So, a couple of days ago I did a review of an ebook that looked at how to break “writer’s block”. Most of it was really good, and my only major quibble was a risk that some people would find reinforcement for the idea that “getting up early” to write was a good way to find time. My take, and not so much in opposition to the ebook’s premise so much as an added thought, was that too many people misunderstand that to be an example of “time management” when it really isn’t. At least, not unless people are also going to bed early to compensate.
There was, however, an element in the ebook that I didn’t discuss because of a sub-bullet that I’m not sure about. Here’s the premise — as with finance, or priority-setting for writing, you should “pay yourself first”. In the priority world, this means making your writing time a “rock” and putting it in your schedule first, or as the ebook and others describe it, “ring-fencing time for writing”. In other words, block out time that is sacrosanct — time that you will not “cut” or “move” or “reschedule” or “reduce” to make room for other things in your life. For some people, this is first thing in the morning when no one else is awake; or afternoons while their child is napping; or evenings after people have gone to bed. Seemingly a guaranteed way to allow you time to write.
Yet here’s where the problem comes in…what do you do when life intervenes and you HAVE to adjust that time? Well, the simple answer is you treat it like a block, and move it but never never never delete it. It is YOUR time. One of your ROCKS. So you have to do it. And the ebook reinforces this — it suggests that if you miss a day, you give it back to yourself. You pay yourself first, with your time in this case.
I love the premise, I really do. But then I have niggly doubts, because I’ve been in this situation before. I know what happens. I tell myself, “Okay, I wanted an hour a day, but I missed yesterday, so I have to do two hours today.” Yet if I had trouble scheduling an hour, and had to miss it one day, what chance do I have to slip another hour in the next day? Or if I miss two days, three hours on the third day?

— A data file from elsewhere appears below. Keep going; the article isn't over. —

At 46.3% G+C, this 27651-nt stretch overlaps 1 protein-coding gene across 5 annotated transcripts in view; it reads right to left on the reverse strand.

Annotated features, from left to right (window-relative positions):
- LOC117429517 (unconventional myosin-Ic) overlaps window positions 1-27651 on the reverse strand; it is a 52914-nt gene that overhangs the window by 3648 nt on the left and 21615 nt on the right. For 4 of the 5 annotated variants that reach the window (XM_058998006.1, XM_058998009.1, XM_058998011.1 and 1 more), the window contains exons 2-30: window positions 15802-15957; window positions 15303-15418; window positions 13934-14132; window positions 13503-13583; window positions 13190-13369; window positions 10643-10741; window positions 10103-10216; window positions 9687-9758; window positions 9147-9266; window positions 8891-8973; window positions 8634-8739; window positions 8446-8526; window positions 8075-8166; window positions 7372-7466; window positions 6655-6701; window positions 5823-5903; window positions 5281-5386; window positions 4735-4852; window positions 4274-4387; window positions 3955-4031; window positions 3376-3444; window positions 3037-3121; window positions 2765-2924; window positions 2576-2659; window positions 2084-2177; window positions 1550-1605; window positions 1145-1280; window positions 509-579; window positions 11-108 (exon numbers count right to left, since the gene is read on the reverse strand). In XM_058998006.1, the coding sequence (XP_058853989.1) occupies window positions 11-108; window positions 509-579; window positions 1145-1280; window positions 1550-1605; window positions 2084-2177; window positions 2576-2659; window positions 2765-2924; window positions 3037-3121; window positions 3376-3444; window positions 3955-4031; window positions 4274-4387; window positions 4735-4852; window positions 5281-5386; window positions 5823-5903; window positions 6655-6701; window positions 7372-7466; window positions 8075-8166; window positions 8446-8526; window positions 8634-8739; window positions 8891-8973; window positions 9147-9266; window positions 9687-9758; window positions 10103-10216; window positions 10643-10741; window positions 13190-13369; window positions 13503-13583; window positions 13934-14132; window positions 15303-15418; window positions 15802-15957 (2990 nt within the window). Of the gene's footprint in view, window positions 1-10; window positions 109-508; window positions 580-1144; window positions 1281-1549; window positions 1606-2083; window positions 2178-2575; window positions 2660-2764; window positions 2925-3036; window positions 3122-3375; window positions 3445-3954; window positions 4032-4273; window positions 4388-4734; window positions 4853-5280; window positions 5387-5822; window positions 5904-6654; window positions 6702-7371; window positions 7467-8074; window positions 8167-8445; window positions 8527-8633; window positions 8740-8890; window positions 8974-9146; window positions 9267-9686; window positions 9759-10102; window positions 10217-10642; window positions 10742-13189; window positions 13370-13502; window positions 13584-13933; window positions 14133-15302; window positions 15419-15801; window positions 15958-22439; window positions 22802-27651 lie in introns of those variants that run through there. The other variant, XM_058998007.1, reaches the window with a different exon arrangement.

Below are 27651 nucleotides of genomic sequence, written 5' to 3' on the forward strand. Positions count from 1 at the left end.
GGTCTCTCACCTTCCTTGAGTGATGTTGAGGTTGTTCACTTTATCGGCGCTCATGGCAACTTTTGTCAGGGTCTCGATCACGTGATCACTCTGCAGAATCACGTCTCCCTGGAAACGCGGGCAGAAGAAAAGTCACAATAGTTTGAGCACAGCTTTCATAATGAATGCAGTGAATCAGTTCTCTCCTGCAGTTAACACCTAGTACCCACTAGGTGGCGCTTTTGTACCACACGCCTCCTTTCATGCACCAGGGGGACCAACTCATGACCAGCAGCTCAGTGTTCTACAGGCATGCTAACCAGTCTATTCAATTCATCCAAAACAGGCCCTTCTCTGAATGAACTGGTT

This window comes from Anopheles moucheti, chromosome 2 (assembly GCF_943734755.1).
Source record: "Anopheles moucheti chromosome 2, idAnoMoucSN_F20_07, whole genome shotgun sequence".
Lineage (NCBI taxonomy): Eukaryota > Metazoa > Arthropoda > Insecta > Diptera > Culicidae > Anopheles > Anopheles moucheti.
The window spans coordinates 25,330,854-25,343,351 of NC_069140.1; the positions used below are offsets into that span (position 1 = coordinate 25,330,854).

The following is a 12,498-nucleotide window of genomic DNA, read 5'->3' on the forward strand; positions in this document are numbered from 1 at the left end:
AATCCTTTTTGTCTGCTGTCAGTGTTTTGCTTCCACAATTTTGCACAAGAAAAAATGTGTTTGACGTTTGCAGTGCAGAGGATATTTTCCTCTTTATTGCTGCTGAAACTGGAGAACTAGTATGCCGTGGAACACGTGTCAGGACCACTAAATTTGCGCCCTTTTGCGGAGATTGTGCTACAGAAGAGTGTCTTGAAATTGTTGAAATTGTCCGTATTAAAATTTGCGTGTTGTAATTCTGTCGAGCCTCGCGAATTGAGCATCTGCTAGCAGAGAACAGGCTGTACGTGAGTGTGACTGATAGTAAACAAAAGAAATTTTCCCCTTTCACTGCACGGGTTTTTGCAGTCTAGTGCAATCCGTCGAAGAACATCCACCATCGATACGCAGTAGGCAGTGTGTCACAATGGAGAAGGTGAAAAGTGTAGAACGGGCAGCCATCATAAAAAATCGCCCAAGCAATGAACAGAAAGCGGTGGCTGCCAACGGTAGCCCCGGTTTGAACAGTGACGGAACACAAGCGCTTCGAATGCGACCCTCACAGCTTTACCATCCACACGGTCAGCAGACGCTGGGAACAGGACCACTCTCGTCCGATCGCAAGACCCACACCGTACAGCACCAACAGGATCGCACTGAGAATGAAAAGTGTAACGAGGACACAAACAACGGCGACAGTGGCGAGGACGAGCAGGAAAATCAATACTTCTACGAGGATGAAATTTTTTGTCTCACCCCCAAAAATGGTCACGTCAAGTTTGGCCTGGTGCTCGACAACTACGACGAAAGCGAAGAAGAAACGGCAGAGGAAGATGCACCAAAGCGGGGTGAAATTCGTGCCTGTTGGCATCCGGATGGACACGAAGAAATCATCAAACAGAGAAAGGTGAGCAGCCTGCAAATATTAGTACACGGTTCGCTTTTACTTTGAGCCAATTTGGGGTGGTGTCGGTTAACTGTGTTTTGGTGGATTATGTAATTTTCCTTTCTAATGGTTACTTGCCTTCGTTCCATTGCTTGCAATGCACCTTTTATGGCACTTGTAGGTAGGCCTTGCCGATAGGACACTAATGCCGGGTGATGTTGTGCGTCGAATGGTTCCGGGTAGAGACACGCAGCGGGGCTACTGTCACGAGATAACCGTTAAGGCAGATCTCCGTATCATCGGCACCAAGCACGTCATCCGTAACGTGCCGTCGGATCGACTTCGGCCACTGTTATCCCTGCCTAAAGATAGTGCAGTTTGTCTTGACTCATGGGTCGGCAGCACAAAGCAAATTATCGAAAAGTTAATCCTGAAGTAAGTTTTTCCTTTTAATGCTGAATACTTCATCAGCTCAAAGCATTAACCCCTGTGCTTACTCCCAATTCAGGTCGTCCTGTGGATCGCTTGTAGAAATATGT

For writing, this time shift is possible. For other goals, say working out, it’s not feasible — working out for 3 hours on the third day means more likely that you’ll not only hurt yourself but also you’re not even getting the same benefit. Or if it is $, hurting yourself on day 2’s budgeting or day 3’s budgeting just makes you resent it all the more.
In books on stress, they’ll tell you the complete opposite — if you miss a day, let it go. It is all about DAILY routines, progress over time, incremental success, not rigidly sticking to a schedule. And the more you do something, starting with a clean slate each day, the less likely you are to start getting stressed that you missed a day, and the more likely you are to start making it a habit. Because you reward yourself when you do it but don’t punish yourself if you’re not perfect right out of the gate. For some people though, this will just be an excuse to stop doing it at all — after all, there’s no penalty.
The solution, in my view, is a bit of a hybrid of the two approaches. First, accept that you don’t have only one rock…after all, there’s a reason you bumped your writing time, and it is probably because the short-term urgent need (a kid’s appointment, suddenly realizing you’re out of some ingredient for a dinner you’re having that night with guests and you need some groceries, the pipe in your basement burst and you had to find a plumber) over-rode your long-term important goals. And it is about balance, not about rigidly sticking to a script.
Second, you also can’t just let yourself off the hook — you should be tracking your goals and seeing how your performance is doing. Maybe that’s daily, maybe it’s weekly. But tracking your progress to alert yourself that if your goal was to write for three hours every day and you only managed to accomplish that twice in a month, something’s not working. Either you need to be more realistic in your goal-setting or focus more energy on priority-setting and actually eliminating the other parts that intruded.
After all, if you missed your writing time because you were rushing a friend to the hospital, you don’t “owe” yourself that writing time elsewhere. The goal is for you to manage your priorities so you can set a realistic schedule, not for you to stick rigidly to a schedule so that it manages you.
So I’m comfortable with that “hybrid”. Sounds good to me. It seems far less “formalistic” or “stressful” than paying yourself first and owing yourself if you don’t. But what happens when your tracking doesn’t produce a change? What happens if you’ve set your goal, missed some days, adjusted, tracked some more, and are still missing days? What’s your third “mitigation” strategy?
Is paying yourself first, and owing yourself second, the best solution as it avoids the psycho-babble that follows? I just don’t know. And that’s why I didn’t comment in the previous post. Happy to have views. 🙂